5 Simple Tips for Successful Breastfeeding
In our current state of immediate gratification it is almost human nature to look for the short cut, or cliff notes, or quick and easy answers to our questions and problems. Breastfeeding mamas are no different. Most women want to know how they can be successful at breastfeeding their baby including how to produce enough milk, ensure baby is gaining enough weight and avoid the painful scenarios of breastfeeding. Please know that each mom and baby pair are different and therefore have different needs but, here are 5 simple steps every mom can use to help breastfeeding their baby be a success.
1) Practice Skin-to-Skin Contact with your new baby. This is especially important immediately after your baby is born. Lactation Consultant and Professionals recommend at least an hour and a half of Skin-to-Skin contact between mom and baby or until baby’s first feeding occurs. Skin-to-Skin naturally promotes breastfeeding responses in mom and baby. Mom’s body also regulates baby’s body temperature, heart rate and blood pressure. Skin-to-Skin contact immediately postpartum and up to 4 weeks postpartum helps set and increase mother’s milk supply. The hormones produced in Skin-to-Skin contact and while breastfeeding help to fill mom’s milk making cells with Prolactin, the milk-making hormone.
2) Hold your baby “Tummy to Tummy” and tight to your body. Babies want to be help really close to their mom’s bodies. Remember, they are used to being in your tight and cozy womb. Newborns also have a reflex to push away if they are not held close and tight enough which can make breastfeeding difficult. In every breastfeeding position, hold your baby so their tummy is pressed against your tummy. Hold them nice and close to your body.
3) Line up your nipple to your baby’s nose. This might seem a little counter intuitive, but lining up your baby’s nose to your nipple promotes a deeper latch which prevents nipple pain and trauma and also allows baby to eat more efficiently, helping them to gain the weight they need. Hold your baby tummy-to-tummy, nice and close, line up your nipple to their nose, wait until they open wide like they are yawning and draw them in quick and close. If you get a shallow latch or have nipple pain during the latch, remove baby by breaking the suction and try again.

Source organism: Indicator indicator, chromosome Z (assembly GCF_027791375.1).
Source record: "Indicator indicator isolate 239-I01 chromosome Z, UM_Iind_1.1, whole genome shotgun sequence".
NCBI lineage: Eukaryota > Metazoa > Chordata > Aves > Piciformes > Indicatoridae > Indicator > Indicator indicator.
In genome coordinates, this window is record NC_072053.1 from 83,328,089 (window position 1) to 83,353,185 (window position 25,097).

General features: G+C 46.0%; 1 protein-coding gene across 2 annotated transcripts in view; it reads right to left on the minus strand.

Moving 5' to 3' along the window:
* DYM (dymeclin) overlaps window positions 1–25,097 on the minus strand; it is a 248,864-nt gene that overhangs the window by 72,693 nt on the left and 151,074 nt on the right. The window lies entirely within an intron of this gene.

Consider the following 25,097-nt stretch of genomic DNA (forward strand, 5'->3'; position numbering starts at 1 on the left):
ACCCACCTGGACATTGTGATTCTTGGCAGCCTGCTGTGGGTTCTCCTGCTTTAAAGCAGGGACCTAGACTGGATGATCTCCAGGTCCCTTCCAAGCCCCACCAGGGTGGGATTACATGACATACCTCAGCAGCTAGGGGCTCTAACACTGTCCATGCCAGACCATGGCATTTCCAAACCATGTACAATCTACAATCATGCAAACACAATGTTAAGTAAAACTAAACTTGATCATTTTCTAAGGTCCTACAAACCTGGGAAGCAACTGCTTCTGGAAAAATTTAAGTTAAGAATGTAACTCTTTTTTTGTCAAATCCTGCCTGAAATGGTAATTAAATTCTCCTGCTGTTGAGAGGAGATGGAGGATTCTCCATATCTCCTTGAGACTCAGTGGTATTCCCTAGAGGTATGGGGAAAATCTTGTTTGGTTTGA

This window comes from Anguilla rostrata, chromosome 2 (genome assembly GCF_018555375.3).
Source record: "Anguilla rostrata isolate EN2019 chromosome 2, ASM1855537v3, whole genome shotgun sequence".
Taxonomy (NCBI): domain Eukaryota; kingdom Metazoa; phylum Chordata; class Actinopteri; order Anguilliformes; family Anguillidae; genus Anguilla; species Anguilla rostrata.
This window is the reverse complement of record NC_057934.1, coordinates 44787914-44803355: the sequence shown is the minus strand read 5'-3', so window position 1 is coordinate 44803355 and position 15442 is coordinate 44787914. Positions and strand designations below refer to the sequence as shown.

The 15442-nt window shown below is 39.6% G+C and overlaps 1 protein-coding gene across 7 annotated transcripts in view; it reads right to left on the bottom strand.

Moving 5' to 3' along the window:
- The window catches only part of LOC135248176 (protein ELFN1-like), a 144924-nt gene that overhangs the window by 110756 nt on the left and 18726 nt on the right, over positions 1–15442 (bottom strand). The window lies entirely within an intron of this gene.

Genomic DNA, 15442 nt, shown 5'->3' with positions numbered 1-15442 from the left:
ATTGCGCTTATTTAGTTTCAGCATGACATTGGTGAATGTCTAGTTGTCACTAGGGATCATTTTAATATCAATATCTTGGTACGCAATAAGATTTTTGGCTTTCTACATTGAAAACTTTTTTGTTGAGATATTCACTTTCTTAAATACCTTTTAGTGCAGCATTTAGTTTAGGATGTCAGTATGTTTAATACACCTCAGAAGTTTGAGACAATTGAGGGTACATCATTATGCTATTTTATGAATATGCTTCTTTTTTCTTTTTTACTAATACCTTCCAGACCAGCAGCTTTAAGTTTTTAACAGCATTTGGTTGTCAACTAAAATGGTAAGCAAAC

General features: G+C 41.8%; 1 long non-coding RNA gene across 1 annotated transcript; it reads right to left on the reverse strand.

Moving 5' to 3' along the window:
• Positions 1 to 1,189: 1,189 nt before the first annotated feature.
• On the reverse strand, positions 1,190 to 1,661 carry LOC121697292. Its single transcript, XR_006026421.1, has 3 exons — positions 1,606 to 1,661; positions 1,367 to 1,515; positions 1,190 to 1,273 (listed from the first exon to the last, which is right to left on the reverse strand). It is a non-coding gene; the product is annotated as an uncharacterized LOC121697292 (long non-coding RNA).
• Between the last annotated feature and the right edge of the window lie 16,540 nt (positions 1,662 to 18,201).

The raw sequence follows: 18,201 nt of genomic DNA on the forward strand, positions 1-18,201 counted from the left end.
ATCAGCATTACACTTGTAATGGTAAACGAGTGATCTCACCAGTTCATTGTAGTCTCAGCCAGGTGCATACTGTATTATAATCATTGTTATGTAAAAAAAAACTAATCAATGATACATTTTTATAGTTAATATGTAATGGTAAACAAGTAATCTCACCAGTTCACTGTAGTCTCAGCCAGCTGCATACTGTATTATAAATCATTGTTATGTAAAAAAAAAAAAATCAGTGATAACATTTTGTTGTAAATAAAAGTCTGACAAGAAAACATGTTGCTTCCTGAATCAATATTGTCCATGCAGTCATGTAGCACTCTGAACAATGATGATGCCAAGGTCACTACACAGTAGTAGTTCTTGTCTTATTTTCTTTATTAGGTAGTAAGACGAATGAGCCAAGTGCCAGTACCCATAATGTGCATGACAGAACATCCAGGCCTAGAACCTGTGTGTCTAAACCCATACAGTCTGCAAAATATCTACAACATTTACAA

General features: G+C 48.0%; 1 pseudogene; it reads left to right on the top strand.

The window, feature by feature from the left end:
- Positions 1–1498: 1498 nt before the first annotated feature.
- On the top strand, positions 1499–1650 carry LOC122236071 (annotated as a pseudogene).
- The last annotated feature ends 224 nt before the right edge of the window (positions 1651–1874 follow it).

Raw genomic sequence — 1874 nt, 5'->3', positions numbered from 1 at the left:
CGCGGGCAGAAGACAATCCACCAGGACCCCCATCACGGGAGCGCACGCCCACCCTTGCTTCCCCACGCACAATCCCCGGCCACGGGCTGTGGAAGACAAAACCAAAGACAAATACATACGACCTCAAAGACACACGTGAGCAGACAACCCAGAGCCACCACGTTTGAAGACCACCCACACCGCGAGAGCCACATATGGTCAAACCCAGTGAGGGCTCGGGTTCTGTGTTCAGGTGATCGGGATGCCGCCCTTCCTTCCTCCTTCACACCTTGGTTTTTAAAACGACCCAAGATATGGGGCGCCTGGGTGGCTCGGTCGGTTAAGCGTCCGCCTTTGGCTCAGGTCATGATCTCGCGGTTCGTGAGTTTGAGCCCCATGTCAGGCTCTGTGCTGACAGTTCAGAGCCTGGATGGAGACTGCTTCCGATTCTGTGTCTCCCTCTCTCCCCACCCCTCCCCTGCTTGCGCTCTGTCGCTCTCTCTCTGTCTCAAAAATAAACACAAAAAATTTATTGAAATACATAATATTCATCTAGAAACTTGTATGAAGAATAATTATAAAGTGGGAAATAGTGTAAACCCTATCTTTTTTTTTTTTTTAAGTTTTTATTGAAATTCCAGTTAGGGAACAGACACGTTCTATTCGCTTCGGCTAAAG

4) Support your breast and tilt your nipple slightly upward. The importance of a deep and comfortable latch cannot be underestimated. It can only take one poor latch to cause nipple trauma, which is then difficult to heal when feeding you baby every 2-3 hours. Slightly tilting you nipple up towards the roof of your baby’s mouth is a good way to promote a deeper latch. Most women find they need to support their breast to get a comfortable deep latch and to keep baby on the breastfeeding. Make a “C” Shape with the hand you are using to support the breast and line up your thump to your nipple to your baby’s nose (which is in alignment with the roof of their mouth). Your hand should be cupping your breast on the outside of the areole, on the skin of the breast. Press the thumb a little deeper than the rest of your hand, which will gently tilt your nipple upwards.
5) Feed your newborn on demand. There are many different books and methods of parenting out there but in terms of what is best for breastfeeding, it is best to feed your baby on demand for at least the first 3 months postpartum. Newborns are used to being nourished all the time in the uterus (9-10 months) so they need some time to adjust to eating on a schedule. Their tummies are also tiny, about the size of a marble at first so they eat often and digest quickly. Every mom and baby pair is different so it is impossible to set a schedule to tell everyone to abide by. Feeding your baby on demand also sets your milk supply to what it needs to be for your baby’s current needs. Not too little and not too much. At some point in the very near future, your baby will be on a schedule;) After 3 months, their stomachs are significantly bigger and can hold milk for a longer period so some of those night feedings can be dropped. Work with a Lactation Professional to help you set a schedule that meets mom and baby’s needs.
Breastfeeding is an amazing time to share with your baby and is undoubtedly the best thing for you and your baby, but it is not always easy. Reach out and get support once you have your baby. Almost all breastfeeding challenges can be overcome with proper support. Belly Bliss has a Board Certified Lactation Consultant, Marianne Kmak, who offers in home consultations as well as at Belly Bliss. There is also a FREE Breastfeeding Support Group offered Thursdays at 11am led by Lactation Educator and Belly Bliss Co-Owner, Deb Mills.
-Written by Deb Mills, Lactation Educator and Belly Bliss Co-Owner
Photo provided by Rachel Kemble Photography.